To not include market dynamics in compensation policy shows the government doesn’t really care about workers, truly. Because when it comes to taking care of their own, federal government employees, they do take into consideration market dynamics. $15/hr in Los Angles, San Francisco, and New York City is nothing, let’s be real.

Let me hear it in the comments! Are you for or against a $15/hr minimum wage and why? 

10 thoughts on “Does a $15/hr Minimum Wage Really Help Workers?

  1. There is an argument that raising min wage can spur innovation to replace low-value added work with a machine / an app.
    Another aspect to living wages is the role re-distribution through tax, tax incentives and public assistance in many different forms (childcare subsidies for example, not just food stamps) also play a role in improving living conditions for most.
    I think most can agree $7.25 is not a realistic minimum wage. Even my teenagers make more as ligeguards in the summer and we are in a low-paying southern state!

  2. Tim you are on spot. The market best sets wages/minimums. When I worked in retail we had an almost $2 an hour difference in starting salaries between stores in the same greater metropolitan area!

  3. Tim – I like your take. $15 / hour in IN is different than $15 / hour in NYC or CA. Industries do need to control this. As mentioned, it is also a political issue but the Feds need to stay out of it. The states have shown they will do it anyway; which is where it should be. However, it doesn’t mean these states care about workers either. Any company that is Federal Contractor or Sub-Contractor already has a minimum they have to meet which is $10.38 / hr (or something around there). Bottom line, companies need to take care of their people & pay them fairly (which is different than equally). I know this discussion isn’t over but I like the post.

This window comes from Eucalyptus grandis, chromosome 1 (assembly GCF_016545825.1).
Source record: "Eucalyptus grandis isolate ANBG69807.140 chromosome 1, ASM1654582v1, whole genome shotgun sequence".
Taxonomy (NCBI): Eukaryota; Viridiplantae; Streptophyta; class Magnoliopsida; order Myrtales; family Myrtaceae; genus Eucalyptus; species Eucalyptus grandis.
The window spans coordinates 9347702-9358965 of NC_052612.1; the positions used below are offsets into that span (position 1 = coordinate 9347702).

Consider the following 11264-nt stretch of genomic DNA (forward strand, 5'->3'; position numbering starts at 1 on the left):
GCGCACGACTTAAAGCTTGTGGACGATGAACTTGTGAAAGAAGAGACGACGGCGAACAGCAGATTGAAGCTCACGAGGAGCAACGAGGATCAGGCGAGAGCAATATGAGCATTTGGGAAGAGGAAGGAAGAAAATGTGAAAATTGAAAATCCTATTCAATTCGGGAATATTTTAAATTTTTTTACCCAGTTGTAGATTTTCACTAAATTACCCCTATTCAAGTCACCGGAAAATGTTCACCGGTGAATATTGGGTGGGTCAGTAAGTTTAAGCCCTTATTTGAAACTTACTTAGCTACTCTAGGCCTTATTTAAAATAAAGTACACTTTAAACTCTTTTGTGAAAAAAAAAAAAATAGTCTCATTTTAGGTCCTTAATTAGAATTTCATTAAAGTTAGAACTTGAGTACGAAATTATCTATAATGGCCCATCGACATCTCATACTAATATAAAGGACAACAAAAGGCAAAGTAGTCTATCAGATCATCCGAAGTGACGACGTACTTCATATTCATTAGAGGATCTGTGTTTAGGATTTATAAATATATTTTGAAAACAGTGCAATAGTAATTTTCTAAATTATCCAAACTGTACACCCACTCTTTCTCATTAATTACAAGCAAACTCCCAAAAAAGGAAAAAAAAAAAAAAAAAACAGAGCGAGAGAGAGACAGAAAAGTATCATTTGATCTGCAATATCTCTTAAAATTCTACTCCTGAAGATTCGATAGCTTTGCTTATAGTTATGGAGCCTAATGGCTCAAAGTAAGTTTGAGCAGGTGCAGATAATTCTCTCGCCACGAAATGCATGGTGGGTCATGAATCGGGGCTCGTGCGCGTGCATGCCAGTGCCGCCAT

4. Minimum wage jobs were not meant to be lifetime jobs. I don’t see the need to pay a 15 year old teen at his first McDonald’s job $15 an hour. Anywhere. Prior to COVID, most industries that were hard hit by the talent shortage were already addressing their pay scales (think Target, Wal-Mart, etc.). Even now, I am in SC and a Bojangles is going in down the street advertising for $12 per hour because they can’t get anyone at what they used to pay – $9 per hour. And SC minimum wage is $7.25. I’m more in favor of a market approach. Consumers spending their money where it does the most good. If you are tired of earning $10 per hour, get any number of grants and go to technical school. They are in dire straits at the moment for careers like plumbing, masonry, auto mechanics, etc. A one-size-fits-all approach just doesn’t make sense.